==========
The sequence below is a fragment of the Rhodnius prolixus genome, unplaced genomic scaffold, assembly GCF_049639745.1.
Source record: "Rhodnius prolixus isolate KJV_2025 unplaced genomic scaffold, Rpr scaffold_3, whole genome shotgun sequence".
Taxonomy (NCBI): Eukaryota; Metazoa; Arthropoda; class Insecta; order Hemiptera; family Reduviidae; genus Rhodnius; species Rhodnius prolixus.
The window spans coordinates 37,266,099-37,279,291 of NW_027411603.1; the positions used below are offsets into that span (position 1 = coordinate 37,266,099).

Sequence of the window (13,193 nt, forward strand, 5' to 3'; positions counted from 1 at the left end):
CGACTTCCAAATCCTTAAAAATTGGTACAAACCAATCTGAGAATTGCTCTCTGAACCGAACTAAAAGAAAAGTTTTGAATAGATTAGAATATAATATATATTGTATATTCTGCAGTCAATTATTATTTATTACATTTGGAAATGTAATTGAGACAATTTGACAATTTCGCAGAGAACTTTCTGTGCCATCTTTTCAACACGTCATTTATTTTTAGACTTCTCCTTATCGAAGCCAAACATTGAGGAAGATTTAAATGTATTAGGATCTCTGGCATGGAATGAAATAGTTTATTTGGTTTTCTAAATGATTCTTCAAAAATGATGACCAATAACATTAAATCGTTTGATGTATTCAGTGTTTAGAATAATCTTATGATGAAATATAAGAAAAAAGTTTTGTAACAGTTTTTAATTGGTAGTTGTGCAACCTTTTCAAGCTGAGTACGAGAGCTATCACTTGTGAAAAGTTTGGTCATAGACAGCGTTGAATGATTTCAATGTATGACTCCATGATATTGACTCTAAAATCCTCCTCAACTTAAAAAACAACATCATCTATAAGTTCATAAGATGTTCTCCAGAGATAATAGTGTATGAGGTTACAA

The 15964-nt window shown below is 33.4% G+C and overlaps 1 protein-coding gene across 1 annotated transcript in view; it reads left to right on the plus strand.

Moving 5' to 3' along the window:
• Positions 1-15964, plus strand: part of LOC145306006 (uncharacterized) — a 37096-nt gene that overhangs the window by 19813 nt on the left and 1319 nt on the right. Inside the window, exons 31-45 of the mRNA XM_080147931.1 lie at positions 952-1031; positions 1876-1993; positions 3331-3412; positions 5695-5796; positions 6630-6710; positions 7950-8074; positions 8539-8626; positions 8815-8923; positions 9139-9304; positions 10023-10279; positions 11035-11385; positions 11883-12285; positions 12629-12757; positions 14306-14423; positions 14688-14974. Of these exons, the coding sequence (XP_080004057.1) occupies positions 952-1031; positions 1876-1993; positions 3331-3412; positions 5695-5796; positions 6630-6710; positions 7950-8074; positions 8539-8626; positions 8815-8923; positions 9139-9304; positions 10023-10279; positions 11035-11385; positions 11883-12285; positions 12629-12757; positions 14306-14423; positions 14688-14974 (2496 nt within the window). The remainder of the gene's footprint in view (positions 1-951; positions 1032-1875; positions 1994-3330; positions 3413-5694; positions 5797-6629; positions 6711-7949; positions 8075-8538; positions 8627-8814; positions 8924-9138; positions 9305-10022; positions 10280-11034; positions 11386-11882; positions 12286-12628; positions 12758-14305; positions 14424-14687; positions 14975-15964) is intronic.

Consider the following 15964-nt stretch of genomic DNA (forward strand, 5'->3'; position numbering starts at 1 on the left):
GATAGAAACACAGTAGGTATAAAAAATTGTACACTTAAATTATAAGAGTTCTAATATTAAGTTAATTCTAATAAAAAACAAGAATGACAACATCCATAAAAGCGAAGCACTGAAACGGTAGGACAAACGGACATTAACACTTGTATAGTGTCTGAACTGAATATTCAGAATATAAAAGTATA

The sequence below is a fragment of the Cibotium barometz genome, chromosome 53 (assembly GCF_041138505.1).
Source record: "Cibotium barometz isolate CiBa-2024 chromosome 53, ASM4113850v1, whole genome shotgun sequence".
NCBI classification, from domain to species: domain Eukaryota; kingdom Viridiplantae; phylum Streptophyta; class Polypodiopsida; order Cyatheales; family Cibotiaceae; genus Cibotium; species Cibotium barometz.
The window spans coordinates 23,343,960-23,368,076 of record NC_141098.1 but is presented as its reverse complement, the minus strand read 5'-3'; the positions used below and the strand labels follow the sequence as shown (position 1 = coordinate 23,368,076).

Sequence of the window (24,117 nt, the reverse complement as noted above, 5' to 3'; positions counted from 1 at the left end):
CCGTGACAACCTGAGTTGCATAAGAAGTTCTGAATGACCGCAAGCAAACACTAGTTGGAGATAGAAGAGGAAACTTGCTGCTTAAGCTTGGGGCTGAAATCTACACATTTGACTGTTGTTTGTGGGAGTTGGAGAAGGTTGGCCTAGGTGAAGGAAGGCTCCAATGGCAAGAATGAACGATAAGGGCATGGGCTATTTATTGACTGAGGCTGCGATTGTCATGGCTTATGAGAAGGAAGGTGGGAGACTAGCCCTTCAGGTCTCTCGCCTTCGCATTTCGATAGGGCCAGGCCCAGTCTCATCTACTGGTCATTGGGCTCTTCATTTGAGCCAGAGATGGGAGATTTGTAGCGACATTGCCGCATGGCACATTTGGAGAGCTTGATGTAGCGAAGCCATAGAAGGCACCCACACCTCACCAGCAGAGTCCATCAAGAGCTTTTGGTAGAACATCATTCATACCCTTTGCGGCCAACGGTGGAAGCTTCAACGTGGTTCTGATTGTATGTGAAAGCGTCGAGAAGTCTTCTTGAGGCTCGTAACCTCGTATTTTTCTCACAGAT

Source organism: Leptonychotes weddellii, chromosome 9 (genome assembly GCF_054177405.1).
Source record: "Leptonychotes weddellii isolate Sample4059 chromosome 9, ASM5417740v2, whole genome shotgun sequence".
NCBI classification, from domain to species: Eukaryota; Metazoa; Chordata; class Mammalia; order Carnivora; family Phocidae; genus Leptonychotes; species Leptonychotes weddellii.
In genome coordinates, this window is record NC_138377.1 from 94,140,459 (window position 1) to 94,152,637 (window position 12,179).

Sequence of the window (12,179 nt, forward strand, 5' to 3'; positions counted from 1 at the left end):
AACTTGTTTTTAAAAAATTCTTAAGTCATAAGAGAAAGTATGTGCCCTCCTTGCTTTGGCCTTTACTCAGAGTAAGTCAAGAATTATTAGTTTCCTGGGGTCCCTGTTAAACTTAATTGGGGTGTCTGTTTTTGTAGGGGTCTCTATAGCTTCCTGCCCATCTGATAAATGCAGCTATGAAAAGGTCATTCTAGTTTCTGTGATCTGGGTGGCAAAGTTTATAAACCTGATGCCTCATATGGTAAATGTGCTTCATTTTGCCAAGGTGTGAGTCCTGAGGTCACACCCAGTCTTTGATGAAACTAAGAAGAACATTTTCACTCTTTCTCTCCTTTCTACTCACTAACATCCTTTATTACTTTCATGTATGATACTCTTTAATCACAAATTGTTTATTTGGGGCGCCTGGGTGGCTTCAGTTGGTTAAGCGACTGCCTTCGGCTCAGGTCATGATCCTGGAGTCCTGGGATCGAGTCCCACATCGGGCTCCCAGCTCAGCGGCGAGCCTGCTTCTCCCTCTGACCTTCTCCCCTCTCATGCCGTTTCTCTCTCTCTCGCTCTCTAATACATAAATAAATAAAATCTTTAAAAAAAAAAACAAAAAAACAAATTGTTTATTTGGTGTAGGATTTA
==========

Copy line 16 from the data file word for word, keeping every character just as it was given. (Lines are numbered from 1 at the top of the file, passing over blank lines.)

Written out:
Sequence of the window (24,117 nt, the reverse complement as noted above, 5' to 3'; positions counted from 1 at the left end):